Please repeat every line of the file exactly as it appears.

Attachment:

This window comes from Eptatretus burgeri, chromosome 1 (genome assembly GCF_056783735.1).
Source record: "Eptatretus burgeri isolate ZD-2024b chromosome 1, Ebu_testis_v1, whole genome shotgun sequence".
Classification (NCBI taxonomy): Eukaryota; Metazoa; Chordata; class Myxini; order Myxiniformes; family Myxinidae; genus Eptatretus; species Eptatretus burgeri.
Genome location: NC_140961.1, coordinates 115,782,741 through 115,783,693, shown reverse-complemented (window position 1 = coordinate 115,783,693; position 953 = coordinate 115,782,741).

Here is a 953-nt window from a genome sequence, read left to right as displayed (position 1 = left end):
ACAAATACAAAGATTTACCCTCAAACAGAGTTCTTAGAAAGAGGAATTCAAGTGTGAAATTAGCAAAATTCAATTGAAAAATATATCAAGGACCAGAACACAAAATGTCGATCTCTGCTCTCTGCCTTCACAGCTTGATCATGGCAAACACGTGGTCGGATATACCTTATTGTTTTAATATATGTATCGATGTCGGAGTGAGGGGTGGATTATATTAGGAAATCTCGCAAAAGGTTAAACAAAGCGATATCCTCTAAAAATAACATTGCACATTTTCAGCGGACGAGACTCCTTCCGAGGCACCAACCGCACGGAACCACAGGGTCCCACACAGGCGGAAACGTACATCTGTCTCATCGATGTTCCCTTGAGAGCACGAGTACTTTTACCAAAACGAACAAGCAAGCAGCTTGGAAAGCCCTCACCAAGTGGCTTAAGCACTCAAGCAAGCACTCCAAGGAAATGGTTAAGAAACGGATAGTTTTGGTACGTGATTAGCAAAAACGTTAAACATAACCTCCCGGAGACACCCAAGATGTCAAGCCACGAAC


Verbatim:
This window comes from Eptatretus burgeri, chromosome 1 (genome assembly GCF_056783735.1).
Source record: "Eptatretus burgeri isolate ZD-2024b chromosome 1, Ebu_testis_v1, whole genome shotgun sequence".
Classification (NCBI taxonomy): Eukaryota; Metazoa; Chordata; class Myxini; order Myxiniformes; family Myxinidae; genus Eptatretus; species Eptatretus burgeri.
Genome location: NC_140961.1, coordinates 115,782,741 through 115,783,693, shown reverse-complemented (window position 1 = coordinate 115,783,693; position 953 = coordinate 115,782,741).

Here is a 953-nt window from a genome sequence, read left to right as displayed (position 1 = left end):
ACAAATACAAAGATTTACCCTCAAACAGAGTTCTTAGAAAGAGGAATTCAAGTGTGAAATTAGCAAAATTCAATTGAAAAATATATCAAGGACCAGAACACAAAATGTCGATCTCTGCTCTCTGCCTTCACAGCTTGATCATGGCAAACACGTGGTCGGATATACCTTATTGTTTTAATATATGTATCGATGTCGGAGTGAGGGGTGGATTATATTAGGAAATCTCGCAAAAGGTTAAACAAAGCGATATCCTCTAAAAATAACATTGCACATTTTCAGCGGACGAGACTCCTTCCGAGGCACCAACCGCACGGAACCACAGGGTCCCACACAGGCGGAAACGTACATCTGTCTCATCGATGTTCCCTTGAGAGCACGAGTACTTTTACCAAAACGAACAAGCAAGCAGCTTGGAAAGCCCTCACCAAGTGGCTTAAGCACTCAAGCAAGCACTCCAAGGAAATGGTTAAGAAACGGATAGTTTTGGTACGTGATTAGCAAAAACGTTAAACATAACCTCCCGGAGACACCCAAGATGTCAAGCCACGAAC